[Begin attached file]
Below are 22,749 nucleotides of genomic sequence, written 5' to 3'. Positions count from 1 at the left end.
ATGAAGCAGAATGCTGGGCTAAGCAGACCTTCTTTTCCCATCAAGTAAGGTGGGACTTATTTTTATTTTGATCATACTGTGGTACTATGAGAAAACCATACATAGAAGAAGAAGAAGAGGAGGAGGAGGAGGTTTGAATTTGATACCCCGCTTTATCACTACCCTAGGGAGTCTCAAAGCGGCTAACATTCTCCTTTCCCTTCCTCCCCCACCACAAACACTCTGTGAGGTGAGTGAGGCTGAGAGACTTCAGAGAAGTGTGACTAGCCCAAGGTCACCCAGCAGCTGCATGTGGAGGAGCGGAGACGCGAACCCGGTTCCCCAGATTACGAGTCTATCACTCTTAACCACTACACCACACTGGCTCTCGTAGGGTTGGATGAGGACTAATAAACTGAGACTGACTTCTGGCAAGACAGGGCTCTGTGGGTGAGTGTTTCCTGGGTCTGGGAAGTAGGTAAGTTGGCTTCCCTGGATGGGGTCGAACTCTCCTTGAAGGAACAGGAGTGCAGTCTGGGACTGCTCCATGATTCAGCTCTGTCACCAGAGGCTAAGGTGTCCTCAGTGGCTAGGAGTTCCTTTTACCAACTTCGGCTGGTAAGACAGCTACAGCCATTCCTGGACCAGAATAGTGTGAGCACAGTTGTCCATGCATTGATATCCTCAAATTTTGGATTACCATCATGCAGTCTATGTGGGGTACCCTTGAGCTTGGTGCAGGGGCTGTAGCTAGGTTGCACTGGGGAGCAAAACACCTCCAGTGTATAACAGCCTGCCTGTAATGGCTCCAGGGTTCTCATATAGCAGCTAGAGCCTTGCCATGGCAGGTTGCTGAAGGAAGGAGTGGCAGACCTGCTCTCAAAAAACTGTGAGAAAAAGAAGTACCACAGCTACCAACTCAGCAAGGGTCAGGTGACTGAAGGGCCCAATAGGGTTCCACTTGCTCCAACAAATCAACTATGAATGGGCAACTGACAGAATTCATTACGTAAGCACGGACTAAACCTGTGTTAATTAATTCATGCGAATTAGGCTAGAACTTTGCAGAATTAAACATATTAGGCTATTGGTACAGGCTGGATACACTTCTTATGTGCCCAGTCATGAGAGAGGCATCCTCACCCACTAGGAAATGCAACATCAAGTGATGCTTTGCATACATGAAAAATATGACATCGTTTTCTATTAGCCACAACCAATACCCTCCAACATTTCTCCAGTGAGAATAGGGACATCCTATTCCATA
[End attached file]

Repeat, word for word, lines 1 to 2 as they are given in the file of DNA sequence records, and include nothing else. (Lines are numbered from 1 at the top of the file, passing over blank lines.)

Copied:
Below are 22,749 nucleotides of genomic sequence, written 5' to 3'. Positions count from 1 at the left end.
ATGAAGCAGAATGCTGGGCTAAGCAGACCTTCTTTTCCCATCAAGTAAGGTGGGACTTATTTTTATTTTGATCATACTGTGGTACTATGAGAAAACCATACATAGAAGAAGAAGAAGAGGAGGAGGAGGAGGTTTGAATTTGATACCCCGCTTTATCACTACCCTAGGGAGTCTCAAAGCGGCTAACATTCTCCTTTCCCTTCCTCCCCCACCACAAACACTCTGTGAGGTGAGTGAGGCTGAGAGACTTCAGAGAAGTGTGACTAGCCCAAGGTCACCCAGCAGCTGCATGTGGAGGAGCGGAGACGCGAACCCGGTTCCCCAGATTACGAGTCTATCACTCTTAACCACTACACCACACTGGCTCTCGTAGGGTTGGATGAGGACTAATAAACTGAGACTGACTTCTGGCAAGACAGGGCTCTGTGGGTGAGTGTTTCCTGGGTCTGGGAAGTAGGTAAGTTGGCTTCCCTGGATGGGGTCGAACTCTCCTTGAAGGAACAGGAGTGCAGTCTGGGACTGCTCCATGATTCAGCTCTGTCACCAGAGGCTAAGGTGTCCTCAGTGGCTAGGAGTTCCTTTTACCAACTTCGGCTGGTAAGACAGCTACAGCCATTCCTGGACCAGAATAGTGTGAGCACAGTTGTCCATGCATTGATATCCTCAAATTTTGGATTACCATCATGCAGTCTATGTGGGGTACCCTTGAGCTTGGTGCAGGGGCTGTAGCTAGGTTGCACTGGGGAGCAAAACACCTCCAGTGTATAACAGCCTGCCTGTAATGGCTCCAGGGTTCTCATATAGCAGCTAGAGCCTTGCCATGGCAGGTTGCTGAAGGAAGGAGTGGCAGACCTGCTCTCAAAAAACTGTGAGAAAAAGAAGTACCACAGCTACCAACTCAGCAAGGGTCAGGTGACTGAAGGGCCCAATAGGGTTCCACTTGCTCCAACAAATCAACTATGAATGGGCAACTGACAGAATTCATTACGTAAGCACGGACTAAACCTGTGTTAATTAATTCATGCGAATTAGGCTAGAACTTTGCAGAATTAAACATATTAGGCTATTGGTACAGGCTGGATACACTTCTTATGTGCCCAGTCATGAGAGAGGCATCCTCACCCACTAGGAAATGCAACATCAAGTGATGCTTTGCATACATGAAAAATATGACATCGTTTTCTATTAGCCACAACCAATACCCTCCAACATTTCTCCAGTGAGAATAGGGACATCCTATTCCATA